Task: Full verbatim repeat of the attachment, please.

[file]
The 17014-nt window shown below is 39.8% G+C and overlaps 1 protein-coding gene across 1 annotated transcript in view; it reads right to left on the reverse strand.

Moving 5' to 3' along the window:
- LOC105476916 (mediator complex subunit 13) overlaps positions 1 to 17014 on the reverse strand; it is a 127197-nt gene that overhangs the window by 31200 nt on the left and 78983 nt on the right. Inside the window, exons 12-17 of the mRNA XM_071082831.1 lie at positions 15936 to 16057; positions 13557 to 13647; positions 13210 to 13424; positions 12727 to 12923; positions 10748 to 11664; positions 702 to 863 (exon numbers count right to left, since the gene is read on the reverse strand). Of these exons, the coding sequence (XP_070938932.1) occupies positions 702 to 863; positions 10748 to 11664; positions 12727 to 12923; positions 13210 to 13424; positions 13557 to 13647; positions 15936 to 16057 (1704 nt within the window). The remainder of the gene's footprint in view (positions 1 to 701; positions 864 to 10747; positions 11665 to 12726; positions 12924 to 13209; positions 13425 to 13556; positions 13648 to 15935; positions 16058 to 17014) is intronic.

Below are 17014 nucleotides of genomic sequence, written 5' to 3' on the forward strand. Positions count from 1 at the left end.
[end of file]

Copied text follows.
The 17014-nt window shown below is 39.8% G+C and overlaps 1 protein-coding gene across 1 annotated transcript in view; it reads right to left on the reverse strand.

Moving 5' to 3' along the window:
- LOC105476916 (mediator complex subunit 13) overlaps positions 1 to 17014 on the reverse strand; it is a 127197-nt gene that overhangs the window by 31200 nt on the left and 78983 nt on the right. Inside the window, exons 12-17 of the mRNA XM_071082831.1 lie at positions 15936 to 16057; positions 13557 to 13647; positions 13210 to 13424; positions 12727 to 12923; positions 10748 to 11664; positions 702 to 863 (exon numbers count right to left, since the gene is read on the reverse strand). Of these exons, the coding sequence (XP_070938932.1) occupies positions 702 to 863; positions 10748 to 11664; positions 12727 to 12923; positions 13210 to 13424; positions 13557 to 13647; positions 15936 to 16057 (1704 nt within the window). The remainder of the gene's footprint in view (positions 1 to 701; positions 864 to 10747; positions 11665 to 12726; positions 12924 to 13209; positions 13425 to 13556; positions 13648 to 15935; positions 16058 to 17014) is intronic.

Below are 17014 nucleotides of genomic sequence, written 5' to 3' on the forward strand. Positions count from 1 at the left end.